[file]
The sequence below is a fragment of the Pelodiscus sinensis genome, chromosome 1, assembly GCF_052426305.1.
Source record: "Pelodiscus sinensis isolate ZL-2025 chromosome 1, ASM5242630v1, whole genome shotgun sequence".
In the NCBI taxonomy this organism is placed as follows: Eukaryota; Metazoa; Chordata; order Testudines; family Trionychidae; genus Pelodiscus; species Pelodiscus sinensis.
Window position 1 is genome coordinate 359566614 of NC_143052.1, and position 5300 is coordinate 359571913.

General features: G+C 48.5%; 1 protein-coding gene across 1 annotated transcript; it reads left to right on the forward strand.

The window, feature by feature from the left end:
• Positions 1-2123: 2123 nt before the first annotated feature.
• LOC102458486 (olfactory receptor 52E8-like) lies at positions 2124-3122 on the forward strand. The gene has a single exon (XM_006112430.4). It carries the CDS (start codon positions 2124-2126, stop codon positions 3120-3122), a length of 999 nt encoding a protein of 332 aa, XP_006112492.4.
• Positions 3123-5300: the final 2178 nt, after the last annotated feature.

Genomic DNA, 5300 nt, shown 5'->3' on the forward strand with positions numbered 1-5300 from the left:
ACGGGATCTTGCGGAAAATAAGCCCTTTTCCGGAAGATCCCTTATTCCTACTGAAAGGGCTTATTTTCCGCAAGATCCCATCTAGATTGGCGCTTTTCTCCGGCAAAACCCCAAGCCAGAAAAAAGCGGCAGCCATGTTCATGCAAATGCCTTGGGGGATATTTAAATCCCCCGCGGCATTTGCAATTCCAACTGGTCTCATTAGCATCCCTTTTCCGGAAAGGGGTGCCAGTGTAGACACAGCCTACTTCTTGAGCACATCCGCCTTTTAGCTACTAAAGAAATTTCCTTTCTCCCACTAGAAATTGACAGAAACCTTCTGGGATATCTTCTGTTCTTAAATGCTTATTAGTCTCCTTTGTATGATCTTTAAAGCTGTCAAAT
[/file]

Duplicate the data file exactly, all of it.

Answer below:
The sequence below is a fragment of the Pelodiscus sinensis genome, chromosome 1, assembly GCF_052426305.1.
Source record: "Pelodiscus sinensis isolate ZL-2025 chromosome 1, ASM5242630v1, whole genome shotgun sequence".
In the NCBI taxonomy this organism is placed as follows: Eukaryota; Metazoa; Chordata; order Testudines; family Trionychidae; genus Pelodiscus; species Pelodiscus sinensis.
Window position 1 is genome coordinate 359566614 of NC_143052.1, and position 5300 is coordinate 359571913.

General features: G+C 48.5%; 1 protein-coding gene across 1 annotated transcript; it reads left to right on the forward strand.

The window, feature by feature from the left end:
• Positions 1-2123: 2123 nt before the first annotated feature.
• LOC102458486 (olfactory receptor 52E8-like) lies at positions 2124-3122 on the forward strand. The gene has a single exon (XM_006112430.4). It carries the CDS (start codon positions 2124-2126, stop codon positions 3120-3122), a length of 999 nt encoding a protein of 332 aa, XP_006112492.4.
• Positions 3123-5300: the final 2178 nt, after the last annotated feature.

Genomic DNA, 5300 nt, shown 5'->3' on the forward strand with positions numbered 1-5300 from the left:
ACGGGATCTTGCGGAAAATAAGCCCTTTTCCGGAAGATCCCTTATTCCTACTGAAAGGGCTTATTTTCCGCAAGATCCCATCTAGATTGGCGCTTTTCTCCGGCAAAACCCCAAGCCAGAAAAAAGCGGCAGCCATGTTCATGCAAATGCCTTGGGGGATATTTAAATCCCCCGCGGCATTTGCAATTCCAACTGGTCTCATTAGCATCCCTTTTCCGGAAAGGGGTGCCAGTGTAGACACAGCCTACTTCTTGAGCACATCCGCCTTTTAGCTACTAAAGAAATTTCCTTTCTCCCACTAGAAATTGACAGAAACCTTCTGGGATATCTTCTGTTCTTAAATGCTTATTAGTCTCCTTTGTATGATCTTTAAAGCTGTCAAAT